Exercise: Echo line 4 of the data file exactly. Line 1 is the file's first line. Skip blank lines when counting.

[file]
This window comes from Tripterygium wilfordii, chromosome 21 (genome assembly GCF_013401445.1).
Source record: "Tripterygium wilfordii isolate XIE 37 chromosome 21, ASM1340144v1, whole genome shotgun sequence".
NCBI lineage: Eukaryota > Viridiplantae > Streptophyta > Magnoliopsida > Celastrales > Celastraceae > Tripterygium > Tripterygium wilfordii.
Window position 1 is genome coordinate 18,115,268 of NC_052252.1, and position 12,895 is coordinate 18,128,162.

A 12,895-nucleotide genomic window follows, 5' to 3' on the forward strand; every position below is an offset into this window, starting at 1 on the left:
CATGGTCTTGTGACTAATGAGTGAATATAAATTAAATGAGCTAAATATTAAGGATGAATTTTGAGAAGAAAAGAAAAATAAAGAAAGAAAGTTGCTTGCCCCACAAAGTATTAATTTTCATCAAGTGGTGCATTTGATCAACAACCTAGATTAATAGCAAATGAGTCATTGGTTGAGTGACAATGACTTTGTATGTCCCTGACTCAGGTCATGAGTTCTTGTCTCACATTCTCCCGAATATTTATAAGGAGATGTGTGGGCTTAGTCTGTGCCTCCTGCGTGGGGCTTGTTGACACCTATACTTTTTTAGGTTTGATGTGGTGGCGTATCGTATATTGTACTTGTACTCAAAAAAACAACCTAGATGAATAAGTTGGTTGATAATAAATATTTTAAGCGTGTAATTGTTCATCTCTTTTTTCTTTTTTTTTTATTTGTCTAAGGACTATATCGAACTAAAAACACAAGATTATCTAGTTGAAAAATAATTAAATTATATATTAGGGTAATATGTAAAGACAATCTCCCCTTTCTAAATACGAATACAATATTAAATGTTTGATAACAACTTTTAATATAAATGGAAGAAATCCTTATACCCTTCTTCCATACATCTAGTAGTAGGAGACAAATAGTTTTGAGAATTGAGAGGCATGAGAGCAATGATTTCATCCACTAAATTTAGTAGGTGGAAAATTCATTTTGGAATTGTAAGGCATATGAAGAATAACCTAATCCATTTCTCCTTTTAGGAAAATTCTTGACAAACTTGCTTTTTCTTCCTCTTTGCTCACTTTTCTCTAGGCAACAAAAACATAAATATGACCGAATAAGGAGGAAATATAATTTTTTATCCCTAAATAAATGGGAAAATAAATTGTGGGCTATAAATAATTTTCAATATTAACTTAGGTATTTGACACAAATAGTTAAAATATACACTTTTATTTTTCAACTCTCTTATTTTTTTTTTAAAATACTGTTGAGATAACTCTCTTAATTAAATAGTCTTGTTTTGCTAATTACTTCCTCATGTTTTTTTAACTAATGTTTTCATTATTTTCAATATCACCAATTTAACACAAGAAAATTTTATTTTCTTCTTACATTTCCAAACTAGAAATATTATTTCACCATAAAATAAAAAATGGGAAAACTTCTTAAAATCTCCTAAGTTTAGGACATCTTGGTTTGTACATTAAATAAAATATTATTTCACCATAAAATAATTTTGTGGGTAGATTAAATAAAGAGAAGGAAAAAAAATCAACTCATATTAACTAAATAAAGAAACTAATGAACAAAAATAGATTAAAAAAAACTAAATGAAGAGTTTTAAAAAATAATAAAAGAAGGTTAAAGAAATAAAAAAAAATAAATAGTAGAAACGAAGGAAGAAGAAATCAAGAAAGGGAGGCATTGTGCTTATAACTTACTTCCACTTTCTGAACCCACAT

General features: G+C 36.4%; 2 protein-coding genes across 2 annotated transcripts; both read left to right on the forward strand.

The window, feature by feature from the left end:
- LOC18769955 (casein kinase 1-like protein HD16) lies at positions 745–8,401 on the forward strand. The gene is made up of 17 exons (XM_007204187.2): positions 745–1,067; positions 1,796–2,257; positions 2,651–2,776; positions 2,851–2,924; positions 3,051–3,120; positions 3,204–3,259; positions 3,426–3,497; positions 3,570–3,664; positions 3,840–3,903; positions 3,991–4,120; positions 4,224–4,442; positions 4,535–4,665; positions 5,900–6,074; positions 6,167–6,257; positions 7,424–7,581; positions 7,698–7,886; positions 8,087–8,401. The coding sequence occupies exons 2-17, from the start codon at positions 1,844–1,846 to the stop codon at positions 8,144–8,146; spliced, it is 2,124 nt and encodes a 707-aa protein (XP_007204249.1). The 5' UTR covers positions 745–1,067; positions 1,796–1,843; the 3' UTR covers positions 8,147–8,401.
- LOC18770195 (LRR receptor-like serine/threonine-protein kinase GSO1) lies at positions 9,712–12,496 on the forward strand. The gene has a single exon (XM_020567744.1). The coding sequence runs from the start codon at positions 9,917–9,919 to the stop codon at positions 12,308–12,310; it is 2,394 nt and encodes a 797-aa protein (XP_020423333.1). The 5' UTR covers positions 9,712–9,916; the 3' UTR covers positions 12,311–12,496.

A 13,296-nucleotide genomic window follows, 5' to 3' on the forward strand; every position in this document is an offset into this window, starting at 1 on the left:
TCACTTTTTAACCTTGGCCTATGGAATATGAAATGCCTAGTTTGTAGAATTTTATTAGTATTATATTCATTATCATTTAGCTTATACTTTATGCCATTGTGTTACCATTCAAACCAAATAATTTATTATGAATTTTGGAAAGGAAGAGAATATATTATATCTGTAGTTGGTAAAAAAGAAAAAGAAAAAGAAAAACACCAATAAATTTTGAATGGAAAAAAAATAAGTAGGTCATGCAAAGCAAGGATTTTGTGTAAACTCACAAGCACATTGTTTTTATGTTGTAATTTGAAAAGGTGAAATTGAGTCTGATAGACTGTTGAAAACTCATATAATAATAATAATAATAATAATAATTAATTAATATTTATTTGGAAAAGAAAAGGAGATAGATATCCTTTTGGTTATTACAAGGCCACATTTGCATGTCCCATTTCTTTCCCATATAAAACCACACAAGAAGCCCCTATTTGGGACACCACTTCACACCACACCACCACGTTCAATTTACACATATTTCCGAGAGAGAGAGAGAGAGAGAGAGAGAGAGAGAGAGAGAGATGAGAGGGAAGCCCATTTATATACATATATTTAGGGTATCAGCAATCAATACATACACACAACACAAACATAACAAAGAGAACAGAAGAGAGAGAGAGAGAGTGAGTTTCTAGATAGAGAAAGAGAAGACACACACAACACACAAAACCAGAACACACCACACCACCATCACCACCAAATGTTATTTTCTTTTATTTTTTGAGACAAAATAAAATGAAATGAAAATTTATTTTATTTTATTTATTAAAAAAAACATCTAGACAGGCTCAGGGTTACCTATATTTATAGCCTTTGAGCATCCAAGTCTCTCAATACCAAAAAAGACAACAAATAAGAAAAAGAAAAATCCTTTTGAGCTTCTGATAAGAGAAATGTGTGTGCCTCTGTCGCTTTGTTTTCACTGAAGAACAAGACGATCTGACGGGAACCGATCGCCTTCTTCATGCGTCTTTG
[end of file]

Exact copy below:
Window position 1 is genome coordinate 18,115,268 of NC_052252.1, and position 12,895 is coordinate 18,128,162.